Halloween was extra “egg-citing” at the San Antonio Zoo when four Komodo Dragons hatched, making them the second largest, successful clutch of their kind to hatch at the zoo.
Laid in the spring by 14-year old mom, Tiga, the baby reptiles are spending a few weeks in a behind-the-scenes nursery.
“This monumental hatching is a testament to the zoo’s persistence and commitment to conservation,” said Tim Morrow, the zoo’s CEO and Executive Director. “The hatchlings are thriving and we are looking forward to introducing them to zoo guests.”
Komodo Dragons are listed as “Vulnerable” by the IUCN, and their numbers are declining in the wild due to limited range and fragmented populations. Known as the largest living lizard in the world, they are native to the Indonesian islands of Komodo, Padar, Flores, Gili Motang, and Rinca. These carnivores can grow up to be 8.5 feet in length and weigh up to 200 pounds in adulthood. In the wild, Komodo Dragons can live up to 30 years.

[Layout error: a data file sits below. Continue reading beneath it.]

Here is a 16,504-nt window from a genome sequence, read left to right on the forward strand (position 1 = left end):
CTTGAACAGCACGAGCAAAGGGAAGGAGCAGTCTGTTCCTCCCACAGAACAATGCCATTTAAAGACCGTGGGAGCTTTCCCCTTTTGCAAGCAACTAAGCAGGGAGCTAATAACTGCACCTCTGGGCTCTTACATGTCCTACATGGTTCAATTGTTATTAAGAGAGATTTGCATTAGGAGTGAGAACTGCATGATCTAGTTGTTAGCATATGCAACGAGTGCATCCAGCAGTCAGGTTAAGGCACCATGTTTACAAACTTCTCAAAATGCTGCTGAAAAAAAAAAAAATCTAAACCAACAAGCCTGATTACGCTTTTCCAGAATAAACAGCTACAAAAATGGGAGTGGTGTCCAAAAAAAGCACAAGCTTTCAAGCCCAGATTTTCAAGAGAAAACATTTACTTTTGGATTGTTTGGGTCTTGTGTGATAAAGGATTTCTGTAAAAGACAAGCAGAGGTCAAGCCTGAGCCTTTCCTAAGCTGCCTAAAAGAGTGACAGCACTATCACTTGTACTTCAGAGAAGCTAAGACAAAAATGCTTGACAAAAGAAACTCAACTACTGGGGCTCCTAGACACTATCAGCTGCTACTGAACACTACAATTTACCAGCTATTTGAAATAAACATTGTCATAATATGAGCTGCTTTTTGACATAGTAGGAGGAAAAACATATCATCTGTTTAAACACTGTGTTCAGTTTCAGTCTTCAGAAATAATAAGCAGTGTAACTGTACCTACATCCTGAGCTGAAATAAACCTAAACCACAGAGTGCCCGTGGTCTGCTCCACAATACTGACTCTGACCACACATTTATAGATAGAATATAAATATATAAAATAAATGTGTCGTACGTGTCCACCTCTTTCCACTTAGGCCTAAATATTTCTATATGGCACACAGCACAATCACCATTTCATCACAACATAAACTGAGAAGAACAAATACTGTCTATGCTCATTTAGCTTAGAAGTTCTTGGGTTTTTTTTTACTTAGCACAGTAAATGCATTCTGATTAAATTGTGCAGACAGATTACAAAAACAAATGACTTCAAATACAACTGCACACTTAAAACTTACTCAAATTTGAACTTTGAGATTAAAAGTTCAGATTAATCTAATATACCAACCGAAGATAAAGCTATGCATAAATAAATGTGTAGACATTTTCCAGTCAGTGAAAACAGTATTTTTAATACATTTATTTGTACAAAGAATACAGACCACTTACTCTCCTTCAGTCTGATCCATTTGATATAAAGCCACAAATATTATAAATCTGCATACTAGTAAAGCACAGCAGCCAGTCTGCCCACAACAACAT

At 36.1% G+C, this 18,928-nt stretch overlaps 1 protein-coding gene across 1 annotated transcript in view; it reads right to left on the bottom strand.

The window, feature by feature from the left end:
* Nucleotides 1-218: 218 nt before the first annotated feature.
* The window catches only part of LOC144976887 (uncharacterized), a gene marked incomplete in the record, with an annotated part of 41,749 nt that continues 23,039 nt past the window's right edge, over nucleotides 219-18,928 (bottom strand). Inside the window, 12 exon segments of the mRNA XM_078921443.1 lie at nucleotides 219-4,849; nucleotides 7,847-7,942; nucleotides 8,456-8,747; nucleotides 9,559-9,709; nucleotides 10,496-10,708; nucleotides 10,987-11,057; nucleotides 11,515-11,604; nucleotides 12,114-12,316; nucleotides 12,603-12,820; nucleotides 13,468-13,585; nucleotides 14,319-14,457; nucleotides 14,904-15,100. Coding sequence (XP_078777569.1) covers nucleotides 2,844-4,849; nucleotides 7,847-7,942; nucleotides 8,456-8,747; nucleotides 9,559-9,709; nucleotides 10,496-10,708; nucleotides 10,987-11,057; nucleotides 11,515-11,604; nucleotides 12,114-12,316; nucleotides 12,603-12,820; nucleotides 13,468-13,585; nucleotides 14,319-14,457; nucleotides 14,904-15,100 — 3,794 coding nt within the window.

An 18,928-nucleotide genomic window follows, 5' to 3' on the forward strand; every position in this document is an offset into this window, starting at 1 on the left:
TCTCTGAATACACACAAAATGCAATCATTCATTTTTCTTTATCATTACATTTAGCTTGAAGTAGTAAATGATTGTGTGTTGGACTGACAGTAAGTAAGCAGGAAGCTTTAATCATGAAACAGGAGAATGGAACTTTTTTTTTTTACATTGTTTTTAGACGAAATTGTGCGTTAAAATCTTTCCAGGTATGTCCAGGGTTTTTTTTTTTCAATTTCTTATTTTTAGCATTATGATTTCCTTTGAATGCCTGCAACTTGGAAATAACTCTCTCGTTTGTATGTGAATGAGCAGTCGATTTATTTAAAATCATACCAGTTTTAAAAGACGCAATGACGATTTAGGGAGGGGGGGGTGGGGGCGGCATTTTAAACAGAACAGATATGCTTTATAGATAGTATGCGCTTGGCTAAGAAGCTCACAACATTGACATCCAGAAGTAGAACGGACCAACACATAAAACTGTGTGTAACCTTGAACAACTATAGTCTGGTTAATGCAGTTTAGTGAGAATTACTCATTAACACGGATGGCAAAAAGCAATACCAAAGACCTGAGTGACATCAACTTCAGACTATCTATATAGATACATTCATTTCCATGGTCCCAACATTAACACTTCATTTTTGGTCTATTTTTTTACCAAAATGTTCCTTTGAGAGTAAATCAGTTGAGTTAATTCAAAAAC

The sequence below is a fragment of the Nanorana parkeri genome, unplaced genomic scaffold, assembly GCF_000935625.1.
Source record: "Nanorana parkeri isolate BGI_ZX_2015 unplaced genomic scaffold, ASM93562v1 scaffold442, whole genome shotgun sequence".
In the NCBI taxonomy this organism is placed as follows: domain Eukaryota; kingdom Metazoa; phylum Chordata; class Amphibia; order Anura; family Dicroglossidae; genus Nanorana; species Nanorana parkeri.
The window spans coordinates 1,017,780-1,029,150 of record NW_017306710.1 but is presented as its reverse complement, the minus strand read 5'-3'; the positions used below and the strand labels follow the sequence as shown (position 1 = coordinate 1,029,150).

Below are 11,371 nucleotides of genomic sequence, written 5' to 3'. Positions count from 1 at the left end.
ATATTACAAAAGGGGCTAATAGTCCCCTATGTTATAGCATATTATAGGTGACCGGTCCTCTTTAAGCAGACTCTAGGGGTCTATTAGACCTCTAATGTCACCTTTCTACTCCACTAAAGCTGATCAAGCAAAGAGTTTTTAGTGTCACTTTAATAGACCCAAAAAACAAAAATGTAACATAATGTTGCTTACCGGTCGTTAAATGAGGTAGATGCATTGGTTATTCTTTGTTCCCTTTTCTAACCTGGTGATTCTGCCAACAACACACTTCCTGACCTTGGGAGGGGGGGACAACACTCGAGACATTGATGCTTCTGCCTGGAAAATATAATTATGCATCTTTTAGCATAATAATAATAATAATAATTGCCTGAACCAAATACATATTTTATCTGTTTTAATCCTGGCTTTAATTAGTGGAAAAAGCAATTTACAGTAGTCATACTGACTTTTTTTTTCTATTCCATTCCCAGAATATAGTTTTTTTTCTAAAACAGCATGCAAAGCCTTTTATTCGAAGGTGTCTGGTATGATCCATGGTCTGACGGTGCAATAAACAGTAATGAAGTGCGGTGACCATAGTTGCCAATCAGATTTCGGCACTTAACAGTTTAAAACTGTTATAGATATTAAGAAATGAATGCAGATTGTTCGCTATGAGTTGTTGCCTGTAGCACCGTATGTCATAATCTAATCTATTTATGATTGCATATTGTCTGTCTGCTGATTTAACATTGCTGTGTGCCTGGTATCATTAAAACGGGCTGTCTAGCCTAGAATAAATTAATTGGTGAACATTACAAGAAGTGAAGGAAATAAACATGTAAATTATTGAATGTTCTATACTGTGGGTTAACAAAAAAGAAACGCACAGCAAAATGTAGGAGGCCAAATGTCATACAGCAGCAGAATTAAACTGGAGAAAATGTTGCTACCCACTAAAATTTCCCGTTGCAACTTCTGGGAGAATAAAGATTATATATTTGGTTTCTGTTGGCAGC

Animal care specialists at San Antonio Zoo will continue to monitor the new Komodo Dragons as they continue to grow. Within the coming months, the Komodo Dragons can be viewed at the zoo’s Reptile House.
San Antonio Zoo participates in the Association of Zoos and Aquariums Komodo Dragon Species Survival Program and actively supports conservation global projects that impact Komodo Dragons through funding and boots-on-the- ground work.